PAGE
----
Dispelling workers’ concerns main prerequisite for introduction

The Health, Labor and Welfare Ministry has decided to lift the ban on e-money salary payments in which employees’ wages will be transferred to smartphone payment apps.

The main prerequisite is to ensure that workers receive their wages because they are an important foundation for their livelihood. Safety must be a top priority in the creation and operation of this system.

The Labor Standards Law stipulates that companies must pay wages in cash in principle. Paying wages into accounts at financial institutions has been allowed as an exception. This time, paying into accounts of payment apps will be newly added to this exception. The new payment method is scheduled to begin in April next year.

Among e-money service providers, businesses that offer money transfer services — such as PayPay and Rakuten Pay — are expected to be used in the new system. This is expected to increase convenience for those who use cashless payments frequently and for foreign workers who may have difficulty opening bank accounts.

Banks are covered by the public deposit insurance system, which protects mainly principal up to ¥10 million in the event of a bank failure and ensures prompt payments. However, e-money businesses do not have such a safety net in place.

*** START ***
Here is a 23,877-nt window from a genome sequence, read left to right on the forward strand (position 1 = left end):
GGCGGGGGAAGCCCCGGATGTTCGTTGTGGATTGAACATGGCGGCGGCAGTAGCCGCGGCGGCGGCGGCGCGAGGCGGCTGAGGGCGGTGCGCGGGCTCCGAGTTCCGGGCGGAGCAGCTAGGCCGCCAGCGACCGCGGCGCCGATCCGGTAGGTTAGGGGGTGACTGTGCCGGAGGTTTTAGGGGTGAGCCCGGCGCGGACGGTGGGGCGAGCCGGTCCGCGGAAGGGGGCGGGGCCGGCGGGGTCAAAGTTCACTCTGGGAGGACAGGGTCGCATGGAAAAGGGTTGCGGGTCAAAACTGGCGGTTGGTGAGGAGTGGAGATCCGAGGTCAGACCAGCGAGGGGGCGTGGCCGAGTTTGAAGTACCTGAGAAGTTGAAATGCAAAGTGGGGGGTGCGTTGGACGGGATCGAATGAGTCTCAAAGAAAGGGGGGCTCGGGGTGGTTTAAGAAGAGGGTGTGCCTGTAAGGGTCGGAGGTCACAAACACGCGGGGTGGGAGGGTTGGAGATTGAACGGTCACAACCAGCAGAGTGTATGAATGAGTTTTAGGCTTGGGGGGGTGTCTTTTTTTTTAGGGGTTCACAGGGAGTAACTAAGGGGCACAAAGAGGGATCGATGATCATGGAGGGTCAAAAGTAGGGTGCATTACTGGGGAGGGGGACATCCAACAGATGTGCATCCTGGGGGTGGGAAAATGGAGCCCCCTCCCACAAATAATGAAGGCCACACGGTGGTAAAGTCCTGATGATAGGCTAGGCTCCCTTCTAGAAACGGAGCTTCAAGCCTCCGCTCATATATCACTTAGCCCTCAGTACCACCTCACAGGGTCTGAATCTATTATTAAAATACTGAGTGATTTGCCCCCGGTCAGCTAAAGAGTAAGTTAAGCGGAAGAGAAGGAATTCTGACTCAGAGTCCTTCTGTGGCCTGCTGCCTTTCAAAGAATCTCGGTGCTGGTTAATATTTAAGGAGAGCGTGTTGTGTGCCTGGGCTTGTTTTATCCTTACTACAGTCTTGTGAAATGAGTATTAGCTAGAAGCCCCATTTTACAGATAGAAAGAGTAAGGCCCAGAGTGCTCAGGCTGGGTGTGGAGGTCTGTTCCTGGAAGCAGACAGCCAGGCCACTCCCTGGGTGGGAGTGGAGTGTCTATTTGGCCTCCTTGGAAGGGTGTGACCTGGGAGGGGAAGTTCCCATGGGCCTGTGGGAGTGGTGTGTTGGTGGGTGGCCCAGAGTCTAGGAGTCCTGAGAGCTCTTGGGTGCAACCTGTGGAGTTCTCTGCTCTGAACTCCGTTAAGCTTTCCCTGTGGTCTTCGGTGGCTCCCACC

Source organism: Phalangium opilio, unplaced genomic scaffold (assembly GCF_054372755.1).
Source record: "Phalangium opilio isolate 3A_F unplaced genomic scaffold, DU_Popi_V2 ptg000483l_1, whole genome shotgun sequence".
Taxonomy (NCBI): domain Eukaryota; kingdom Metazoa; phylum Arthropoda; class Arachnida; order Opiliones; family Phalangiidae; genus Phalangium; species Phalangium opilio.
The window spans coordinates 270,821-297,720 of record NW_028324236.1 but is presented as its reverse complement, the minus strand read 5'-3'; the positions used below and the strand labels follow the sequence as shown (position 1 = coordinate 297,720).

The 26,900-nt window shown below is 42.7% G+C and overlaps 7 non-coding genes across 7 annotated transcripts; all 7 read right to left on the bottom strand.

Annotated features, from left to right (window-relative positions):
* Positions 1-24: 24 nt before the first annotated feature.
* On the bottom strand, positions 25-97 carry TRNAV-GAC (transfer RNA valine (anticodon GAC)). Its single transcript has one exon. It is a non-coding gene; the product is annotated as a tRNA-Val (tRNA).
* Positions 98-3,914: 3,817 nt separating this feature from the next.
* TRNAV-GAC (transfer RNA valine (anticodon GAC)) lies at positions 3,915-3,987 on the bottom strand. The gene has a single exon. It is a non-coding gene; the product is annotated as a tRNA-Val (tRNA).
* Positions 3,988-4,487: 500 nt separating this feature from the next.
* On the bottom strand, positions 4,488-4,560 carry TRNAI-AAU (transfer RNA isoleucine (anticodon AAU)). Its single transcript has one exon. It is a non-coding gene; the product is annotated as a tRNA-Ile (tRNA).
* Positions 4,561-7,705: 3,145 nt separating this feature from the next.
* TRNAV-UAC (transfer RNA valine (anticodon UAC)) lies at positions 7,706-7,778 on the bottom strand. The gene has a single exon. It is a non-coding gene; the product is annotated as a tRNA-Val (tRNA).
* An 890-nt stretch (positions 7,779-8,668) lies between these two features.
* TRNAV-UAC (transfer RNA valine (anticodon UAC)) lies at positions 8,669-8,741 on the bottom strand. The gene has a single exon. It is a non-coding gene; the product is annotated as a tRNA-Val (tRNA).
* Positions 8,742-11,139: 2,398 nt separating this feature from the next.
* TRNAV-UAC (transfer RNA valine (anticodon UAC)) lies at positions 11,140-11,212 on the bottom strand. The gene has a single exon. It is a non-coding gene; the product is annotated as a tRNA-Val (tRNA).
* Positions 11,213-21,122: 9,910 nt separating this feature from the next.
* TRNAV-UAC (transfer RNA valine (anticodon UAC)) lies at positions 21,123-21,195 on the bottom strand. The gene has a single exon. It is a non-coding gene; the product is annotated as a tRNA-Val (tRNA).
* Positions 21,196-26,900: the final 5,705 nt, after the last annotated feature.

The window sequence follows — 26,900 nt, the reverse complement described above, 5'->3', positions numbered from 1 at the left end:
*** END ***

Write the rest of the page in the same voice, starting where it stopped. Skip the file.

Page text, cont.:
If e-money salary payments are to be allowed, it is essential to assure the protection of salaries and to dispel workers’ concerns.

The government stated in its growth strategy compiled in July 2020 that e-money salary payments would be institutionalized promptly within fiscal 2020. However, concerns were raised by labor unions at expert panel meetings, resulting in a significant delay.

The labor ministry has decided to limit the maximum balance in the app accounts into which salaries are transferred to ¥1 million under the new system.

It has also proposed that e-money salary payments will be limited to cases in which an individual worker agrees to it, and that a mechanism will be established to guarantee the full amount up to ¥1 million and pay it within four to six business days, in principle, even if a fund transfer business operator goes bankrupt.

With these proposals, the ministry gained agreement from labor unions. However, the creation of a guarantee mechanism in the event of the failure of a fund transfer business operator will be left to the business side, so concerns remain.

For companies to pay salaries in e-money, the procedure is likely to be easier and cheaper than bank transfers in many cases, and there are fears that workers in a weaker position may be forced to accept e-money salary payments. Careful consideration must be given to ensure that workers are not forced to give consent.

When designating a fund transfer business operator to handle e-money salary payments, the government is said to be examining eight criteria, including the ability to pay promptly and a system that can accurately report payments and financial status in the event of bankruptcy. The labor ministry alone is unlikely to have sufficient knowledge in the financial field.

The ministry needs to work closely with the Financial Services Agency to rigorously inspect these companies.

(From The Yomiuri Shimbun, Oct. 30, 2022)